Installing energy-efficient window treatments or coverings such as blinds, shades, curtains, shutters, and films helps reduce heat input when temperatures rise. Lighter colors will better reflect the light outside and reduce how much heat your house absorbs. These devices improve the appearance of your house and help you save money on electricity.

5. Caulk Air Leaks

An important way to conserve energy for any time of year is to find and seal any air leaks in the house in preparation for summer. When you have all your windows and doors shut, you want your house to be buttoned up tight with no uncontrolled air flow in or outside. Any air that leaks in or out will be bleeding conditioned air and, as a consequence, cost more energy and money. 

6. Program Your AC Temperature

On warm days, setting a programmed thermostat to a higher setting when you are not at home can help you save around ten percent on your energy bills. Smart thermostats can more accurately schedule your temperature settings and work around your schedule. Newer HVAC systems send more information to smart thermostats, which lets them calculate how long the home takes to warm up or cool down and allows it to eke out a little bit more energy savings. 

If you get home and it’s too warm, don’t set the temperature lower than you usually would. Setting a lower temperature doesn’t increase how quickly the house cools down and often leads to excessive cooling and unnecessary expenses. 

7. Seal All Ducts

Air loss through ducts can result in substantial power expenditures, accounting for roughly 30 percent of the energy consumed by a cooling system. The EPA recommends all homeowners have their ducts checked for leaks on a semi-regular basis.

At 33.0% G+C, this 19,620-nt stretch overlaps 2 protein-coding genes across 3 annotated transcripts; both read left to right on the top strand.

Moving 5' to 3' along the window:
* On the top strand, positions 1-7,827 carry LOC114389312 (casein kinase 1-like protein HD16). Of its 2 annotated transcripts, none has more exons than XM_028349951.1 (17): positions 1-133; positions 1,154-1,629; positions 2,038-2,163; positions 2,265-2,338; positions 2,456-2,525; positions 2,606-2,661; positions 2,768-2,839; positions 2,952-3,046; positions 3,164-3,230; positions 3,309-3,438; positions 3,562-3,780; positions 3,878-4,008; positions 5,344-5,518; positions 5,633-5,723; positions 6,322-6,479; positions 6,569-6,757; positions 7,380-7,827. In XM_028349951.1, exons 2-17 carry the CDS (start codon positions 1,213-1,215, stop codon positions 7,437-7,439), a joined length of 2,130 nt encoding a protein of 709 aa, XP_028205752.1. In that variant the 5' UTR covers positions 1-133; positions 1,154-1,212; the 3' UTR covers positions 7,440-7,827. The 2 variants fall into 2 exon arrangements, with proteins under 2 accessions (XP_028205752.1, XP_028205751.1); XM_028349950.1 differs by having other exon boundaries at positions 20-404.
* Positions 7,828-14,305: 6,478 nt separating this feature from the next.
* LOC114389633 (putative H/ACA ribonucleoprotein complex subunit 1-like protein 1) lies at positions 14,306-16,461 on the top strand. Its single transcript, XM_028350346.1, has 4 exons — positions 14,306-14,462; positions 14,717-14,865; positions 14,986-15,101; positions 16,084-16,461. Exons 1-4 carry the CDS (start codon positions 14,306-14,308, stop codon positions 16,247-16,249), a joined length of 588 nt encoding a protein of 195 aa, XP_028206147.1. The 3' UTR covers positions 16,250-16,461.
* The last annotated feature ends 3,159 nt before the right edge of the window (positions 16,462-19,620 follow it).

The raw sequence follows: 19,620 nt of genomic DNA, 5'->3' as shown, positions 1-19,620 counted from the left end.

Disconnects in joints are the most common problem. Air is leaked out into a basement, crawlspace, or attic and is essentially “wasted” in an area that isn’t used. 

8. Cook Outdoors

Spring can be one season of amazing weather. Instead of cooking indoors and generating heat in the house, cook outdoors. Use a grill, induction cooker hot plate, or air fryer to keep the home cool inside. 

9. Reduce Electrical Use

Try to switch off as many artificial lights as you can. Instead, use indirect sunlight with windows and skylights to bounce light around the room. Reducing electrical use reduces your energy bill and generates less heat. 

If you aren’t in the room, and your windows aren’t open for a cross breeze, turn off ceiling fans. They don’t make things cooler; they just redistribute heat. So, if you aren’t in the room, there’s no reason for them to be on. In fact, they actually generate a tiny bit of heat while operating. 

10. Turn on Bathroom Fans & Vents After Showering

After you take a hot shower, don’t let the hot air and humidity out into the house. Keep the door shut and turn on the fan. Let the bathroom vent suck up the heat and humidity and vent it out of the house. 

Make sure your bathroom and kitchen fans vent outside. Bathroom vents should be connected to a ventilation “chimney” in your roof or wall; if yours isn’t, you can use a corrugated hose from a dryer to connect the two or pay a repairman to get it done. If there isn’t a vent going through the roof, ensure your repairman knows how to seal the roof tiles properly. 

We are here to help you in any way that you need. Contact us today to find out more about how you can save energy in Sacramento, CA. We offer thorough home energy audits for residents in Sacramento. 

Contact Gilmore Heating & Air today for More Energy Saving Tips

We are here to help you in any way that you need. Contact us today to find out more about how you can use ur energy more efficiently in Sacramento CA.